Standard confidentiality agreement (NDA): mutual

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What's a standard confidentiality agreement (NDA): mutual and when do you need it?

This is a standard confidentiality agreement where both parties will be disclosing confidential information to each other. It need not be the same type of information that is being disclosed, as long as both parties are disclosing information that they consider to be a trade secret and/or something that would not be publicly discoverable in any form.

If you want to share confidential information with someone else outside your business, a non-disclosure agreement (or NDA) is a good way to ensure that the person you share the information with fully understands how important it is to you. A good NDA will set out clearly what they can and cannot do with what you tell them and crucially, it requires them to contractually agree that they will protect the confidentiality of that information. Confidential information is anything that a member of the public wouldn't know or be able easily to find out.

If you will be the only party disclosing confidential information, (which might be the case, for example, where you are considering appointing another business or individual as an agent or to provide you with advice), you should use our standard confidentiality agreement (one-way) template, unless you want something very 'light touch', in which case take a look at our simple confidentiality agreement (one-way) in case it may suit you better.

What else might you need?

For more information about confidentiality agreements, (often called NDAs - short for non-disclosure agreements), take a look at our guide: What's the point of NDAs'. This sets out more context around when confidentiality agreements can be really effective, and equally, when they will not be - or, they would not always be welcomed by a recipient (e.g. investors often refuse to sign them).

Vitally, if you're disclosing information that merits a confidentiality agreement, this means you're sharing trade secrets - IP (intellectual property) that is likely to go to the heart of the value of your business, the strength of your reputation and your competitive advantage. Always ensure that the terms of your confidentiality agreement contain a robust definition of what you consider to be confidential information. And try to never disclose anything valuable - with or without a confidentiality agreement - unless you've put the right protections in place around that IP.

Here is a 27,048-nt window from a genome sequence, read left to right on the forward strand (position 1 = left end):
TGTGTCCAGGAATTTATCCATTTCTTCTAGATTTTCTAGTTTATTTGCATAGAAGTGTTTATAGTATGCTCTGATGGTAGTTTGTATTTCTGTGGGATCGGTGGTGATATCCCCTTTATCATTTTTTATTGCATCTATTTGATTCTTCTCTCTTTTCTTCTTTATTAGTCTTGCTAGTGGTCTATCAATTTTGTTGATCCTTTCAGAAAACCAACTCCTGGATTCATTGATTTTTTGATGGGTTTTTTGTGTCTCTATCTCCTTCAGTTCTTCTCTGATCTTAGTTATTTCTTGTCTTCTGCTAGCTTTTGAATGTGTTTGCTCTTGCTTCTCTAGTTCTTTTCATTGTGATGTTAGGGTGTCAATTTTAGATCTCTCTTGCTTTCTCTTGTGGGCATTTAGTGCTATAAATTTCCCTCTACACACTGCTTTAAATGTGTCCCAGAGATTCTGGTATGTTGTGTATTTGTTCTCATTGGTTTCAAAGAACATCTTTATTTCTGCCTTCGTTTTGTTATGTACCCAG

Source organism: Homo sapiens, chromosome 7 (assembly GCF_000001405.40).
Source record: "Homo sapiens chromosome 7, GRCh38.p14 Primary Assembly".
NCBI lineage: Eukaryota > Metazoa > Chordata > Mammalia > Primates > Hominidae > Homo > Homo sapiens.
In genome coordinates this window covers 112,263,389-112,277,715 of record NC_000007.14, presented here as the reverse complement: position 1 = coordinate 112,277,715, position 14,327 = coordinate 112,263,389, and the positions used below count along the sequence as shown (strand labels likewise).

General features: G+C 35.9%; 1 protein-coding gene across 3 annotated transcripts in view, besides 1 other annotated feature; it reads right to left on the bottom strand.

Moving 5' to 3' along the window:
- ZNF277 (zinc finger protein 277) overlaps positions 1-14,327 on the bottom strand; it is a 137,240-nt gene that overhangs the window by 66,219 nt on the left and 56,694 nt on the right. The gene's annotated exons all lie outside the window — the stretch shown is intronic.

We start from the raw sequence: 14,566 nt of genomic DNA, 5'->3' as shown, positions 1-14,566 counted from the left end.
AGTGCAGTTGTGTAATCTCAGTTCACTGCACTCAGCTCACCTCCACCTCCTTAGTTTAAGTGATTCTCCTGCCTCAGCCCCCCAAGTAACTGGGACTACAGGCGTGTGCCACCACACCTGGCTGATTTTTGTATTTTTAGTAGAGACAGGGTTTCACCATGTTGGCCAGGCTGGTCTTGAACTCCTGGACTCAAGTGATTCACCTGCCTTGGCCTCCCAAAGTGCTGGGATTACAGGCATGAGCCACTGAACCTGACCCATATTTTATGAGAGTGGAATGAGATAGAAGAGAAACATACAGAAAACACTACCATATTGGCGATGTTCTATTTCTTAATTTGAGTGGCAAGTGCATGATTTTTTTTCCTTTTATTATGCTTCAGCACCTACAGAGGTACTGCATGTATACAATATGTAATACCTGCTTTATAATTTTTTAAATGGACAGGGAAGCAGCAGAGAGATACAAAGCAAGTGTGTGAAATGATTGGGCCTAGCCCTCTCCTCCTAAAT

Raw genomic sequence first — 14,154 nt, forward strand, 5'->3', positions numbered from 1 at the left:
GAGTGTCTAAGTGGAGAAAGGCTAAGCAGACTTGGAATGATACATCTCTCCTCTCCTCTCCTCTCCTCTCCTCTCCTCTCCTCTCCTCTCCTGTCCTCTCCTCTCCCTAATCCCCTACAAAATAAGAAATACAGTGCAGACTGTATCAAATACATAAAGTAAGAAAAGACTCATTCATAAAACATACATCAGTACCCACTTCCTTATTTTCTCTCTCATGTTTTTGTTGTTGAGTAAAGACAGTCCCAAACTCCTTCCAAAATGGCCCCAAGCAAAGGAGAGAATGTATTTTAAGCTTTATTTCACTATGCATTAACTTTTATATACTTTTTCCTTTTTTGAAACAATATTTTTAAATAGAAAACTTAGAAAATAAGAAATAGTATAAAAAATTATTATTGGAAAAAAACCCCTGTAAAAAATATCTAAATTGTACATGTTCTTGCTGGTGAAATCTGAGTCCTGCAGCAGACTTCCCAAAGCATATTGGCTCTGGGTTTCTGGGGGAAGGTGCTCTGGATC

IP can take many different forms, from software code, to product recipes, process formulae, your strategic approach and intentions, key operational know-how, written records, sound or video recordings, details of patents, drawings and designs, logos, slogans, packaging and advertising materials, all of your brand identity and trade marks, etc... The list is long. Almost anything important to your business that is not publicly known and would give someone a competitive edge or benefit if they knew it about you and therefore did not have to second guess you, pretty much falls into this bucket.

Take a look at our introductory guide to intellectual property and make sure you're covering what you've created and what's key to your operations. This guide will unlock other areas that you can choose to delve into in more detail if you wish. Our guide: is my business innovative? How patents can help it grow may also be of interest.

And take special care that you equally respect disclosures made in confidence to you by your counterpart in this situation and that you have appropriate arrangements in place to ensure that those working with you, who may also have access to this information, equally behave lawfully and responsibly when handling that data.

If you're worried about any disclosure that you've already made, or that someone may have leaked or abused your trade secrets, please use our Speak to a lawyer service and we will help you work out the best next steps, including what's worth you pursuing and the costs of that pursuit, so you can make a properly informed decision about your options.

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